Pretty much any frequency from 0.9 GHz to 10 GHz would probably work OK for a microwave. Even higher frequencies would work, but your food wouldn't be cooked very deeply (as it would all be absorbed by the outer layer of the food.)
Industrial microwaves often work at 915 MHz -- the middle of another ISM band. The lower frequency is not absorbed by water as well as 2.4 GHz is, so it ought to be able to cook larger items more deeply than a 2.4 GHz microwave oven could.
| Epoxy does not have water in it unless you put some in there.
Right. I've no idea how well epoxy would absorb microwaves -- probably not well. The idea to heat it up in a glass of hot water is a good one.
--
Doug McLaren, snipped-for-privacy@frenzied.us
They say only the good die young. If it works the other way, I'm immortal.
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On Jun 27, 12:25 am, "Doug McLaren" <dougmc

You are correct that water has a very, very wide and strong absorption band. But most organics absorb very poorly at the frequency used in microwave ovens. Just do a simple test. Put a cup of water and a cup of cooking oil in your kitchen nuke. Run the nuc until the water is boiling. Now check the temp of the oil. It will be barely warmer then when you put it in.
I would expect epoxy to behave much more like oil then water in a kitchen microwave as chemically the bonds in the epoxy are much like those in cooking oil and not at all like those in water. If you used the right frequency I am sure you could heat either oil or epoxy just fine in a microwave but the commercial units are not tuned to those frequencys.
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Doug McLaren wrote:

I have heated epoxy in the microwave many times and it heats faster than water. Never a problem with putting the bottle in the microwave.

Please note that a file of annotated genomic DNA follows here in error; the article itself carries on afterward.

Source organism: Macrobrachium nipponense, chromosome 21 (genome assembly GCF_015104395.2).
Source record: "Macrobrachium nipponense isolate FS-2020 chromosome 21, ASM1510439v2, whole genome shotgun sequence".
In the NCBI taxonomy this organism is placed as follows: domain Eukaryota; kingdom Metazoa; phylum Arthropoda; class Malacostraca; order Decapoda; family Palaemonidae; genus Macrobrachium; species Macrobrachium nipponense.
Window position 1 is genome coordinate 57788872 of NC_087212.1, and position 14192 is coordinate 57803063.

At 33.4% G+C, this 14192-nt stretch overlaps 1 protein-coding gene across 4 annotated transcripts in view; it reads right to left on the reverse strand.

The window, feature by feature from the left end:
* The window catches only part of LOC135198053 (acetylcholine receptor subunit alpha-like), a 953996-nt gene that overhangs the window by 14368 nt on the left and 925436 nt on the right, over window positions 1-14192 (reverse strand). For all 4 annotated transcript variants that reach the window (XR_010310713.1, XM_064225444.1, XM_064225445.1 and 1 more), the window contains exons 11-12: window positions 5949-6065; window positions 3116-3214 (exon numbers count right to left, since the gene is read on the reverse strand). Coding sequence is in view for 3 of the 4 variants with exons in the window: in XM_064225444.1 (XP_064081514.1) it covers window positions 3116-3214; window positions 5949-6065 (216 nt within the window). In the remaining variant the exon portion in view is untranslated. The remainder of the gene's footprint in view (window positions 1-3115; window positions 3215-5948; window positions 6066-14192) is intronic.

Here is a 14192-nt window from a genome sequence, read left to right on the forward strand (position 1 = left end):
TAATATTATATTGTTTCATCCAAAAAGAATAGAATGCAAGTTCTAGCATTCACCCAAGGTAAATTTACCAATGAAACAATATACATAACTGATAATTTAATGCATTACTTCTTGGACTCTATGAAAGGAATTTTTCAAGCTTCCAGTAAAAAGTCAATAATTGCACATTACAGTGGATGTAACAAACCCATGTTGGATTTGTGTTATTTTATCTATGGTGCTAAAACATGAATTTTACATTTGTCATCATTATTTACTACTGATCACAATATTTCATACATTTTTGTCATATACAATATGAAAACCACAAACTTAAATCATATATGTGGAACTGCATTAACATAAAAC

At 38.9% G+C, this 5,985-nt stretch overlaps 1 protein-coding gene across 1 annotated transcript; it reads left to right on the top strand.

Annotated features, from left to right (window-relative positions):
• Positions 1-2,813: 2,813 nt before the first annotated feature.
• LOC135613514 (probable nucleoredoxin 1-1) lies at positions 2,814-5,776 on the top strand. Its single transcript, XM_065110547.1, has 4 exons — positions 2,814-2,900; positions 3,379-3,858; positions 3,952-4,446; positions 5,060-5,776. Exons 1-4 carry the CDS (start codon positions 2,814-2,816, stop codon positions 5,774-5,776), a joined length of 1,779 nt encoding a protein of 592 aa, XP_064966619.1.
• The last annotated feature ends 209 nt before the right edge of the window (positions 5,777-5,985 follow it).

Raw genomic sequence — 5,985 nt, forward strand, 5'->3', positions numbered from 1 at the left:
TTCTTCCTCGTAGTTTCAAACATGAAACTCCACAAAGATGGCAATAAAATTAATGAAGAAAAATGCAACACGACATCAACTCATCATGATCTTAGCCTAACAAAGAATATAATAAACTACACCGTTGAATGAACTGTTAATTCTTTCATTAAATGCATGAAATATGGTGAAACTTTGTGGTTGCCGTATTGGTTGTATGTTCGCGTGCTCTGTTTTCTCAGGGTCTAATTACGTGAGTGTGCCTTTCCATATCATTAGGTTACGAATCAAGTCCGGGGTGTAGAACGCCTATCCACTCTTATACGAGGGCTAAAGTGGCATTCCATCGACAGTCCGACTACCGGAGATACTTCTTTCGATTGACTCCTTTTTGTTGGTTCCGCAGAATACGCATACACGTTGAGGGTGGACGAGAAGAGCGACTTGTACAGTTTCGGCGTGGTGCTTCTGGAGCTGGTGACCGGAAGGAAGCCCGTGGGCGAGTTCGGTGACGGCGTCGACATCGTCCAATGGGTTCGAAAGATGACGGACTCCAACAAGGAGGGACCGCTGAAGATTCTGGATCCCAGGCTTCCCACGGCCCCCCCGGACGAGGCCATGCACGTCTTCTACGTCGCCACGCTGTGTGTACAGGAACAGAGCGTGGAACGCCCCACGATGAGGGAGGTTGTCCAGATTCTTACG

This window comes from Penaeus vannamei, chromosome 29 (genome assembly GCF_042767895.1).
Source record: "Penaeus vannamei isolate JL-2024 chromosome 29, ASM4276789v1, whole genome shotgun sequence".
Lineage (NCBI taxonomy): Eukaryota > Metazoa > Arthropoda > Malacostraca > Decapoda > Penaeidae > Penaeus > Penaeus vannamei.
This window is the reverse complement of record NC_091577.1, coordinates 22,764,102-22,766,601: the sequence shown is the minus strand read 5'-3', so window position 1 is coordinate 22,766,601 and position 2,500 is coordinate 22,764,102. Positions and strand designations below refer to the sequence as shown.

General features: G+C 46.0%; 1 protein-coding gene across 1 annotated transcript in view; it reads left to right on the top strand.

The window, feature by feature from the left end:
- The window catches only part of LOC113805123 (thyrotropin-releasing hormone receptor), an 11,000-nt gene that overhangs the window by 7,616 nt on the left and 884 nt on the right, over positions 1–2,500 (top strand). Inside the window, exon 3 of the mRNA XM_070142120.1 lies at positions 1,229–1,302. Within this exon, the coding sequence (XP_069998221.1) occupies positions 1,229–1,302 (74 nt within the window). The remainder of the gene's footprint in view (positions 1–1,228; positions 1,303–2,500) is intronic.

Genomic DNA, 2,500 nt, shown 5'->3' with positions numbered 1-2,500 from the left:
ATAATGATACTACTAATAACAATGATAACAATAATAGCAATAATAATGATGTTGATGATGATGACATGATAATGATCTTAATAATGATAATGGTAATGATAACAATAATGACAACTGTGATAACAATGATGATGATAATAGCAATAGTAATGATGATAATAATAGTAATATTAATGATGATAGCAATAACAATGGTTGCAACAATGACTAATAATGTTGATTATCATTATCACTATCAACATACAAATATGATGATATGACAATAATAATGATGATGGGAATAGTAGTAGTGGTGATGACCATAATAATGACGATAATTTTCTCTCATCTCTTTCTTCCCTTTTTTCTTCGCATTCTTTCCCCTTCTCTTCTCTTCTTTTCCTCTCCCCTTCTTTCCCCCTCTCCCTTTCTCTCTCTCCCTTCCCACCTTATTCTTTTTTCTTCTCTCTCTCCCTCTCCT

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"One test is worth ten thousand expert opinions."
I'm not going to run that test myself, but I appreciate your courage and your field report. :o)
                Marty
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----------------
I do have a friend that spent twenty years building a two masted, gaff rigged schooner (30' length) utilizing the West Systems epoxy and fiberglass over wood (mahogany) technique. I helped him a tiny bit here and there, but mostly we discussed using epoxy and its implications over the years. He kept me abreast of the latest developments in epoxy technology. While I am not an engineer and do not pretend to be, I know a little something about epoxy.
The Gougeon Bros. (sp?), sellers of the West System, made it very clear that their epoxy, and that of the majority of other vendors, is only at engineering spec for a period of 18 months after manufacture. My friend, being the engineer that he is, confirmed this information in several ways. As a result of his confirmation, I often ended up with more expired epoxy, or soon to expire epoxy, than I could use at any given time.
So, with that said, and known to be a fact - nah, I won't say it.
You know, junior, it is okay to have differing opinions, but it really makes you look like an idiot when you insult others without provocation.
Ed Cregger
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It is really nice to know that someone as fully stupid as you are can survive in this world. I have known a lot of sales people. I have done a good bit of sales myself. It is a great way to make a living, particularly if you want to make a six figure plus salary. The smart ones do that with ease. The dumb ones like you who are always wrong manage to struggle along and survive. It is nice you survive as I do not want to have to feed you.
Being off engineering specs in 18 months was written by the lawyers to protect the company and has nothing at all to do with usabiltiy or performance of the product. Time limits like this protect against people who misuse and misstore the product. In the drug arena two years shelf life is the absolute limit. If it is a drug product even sodium chloride would have a two year shelf life on the label.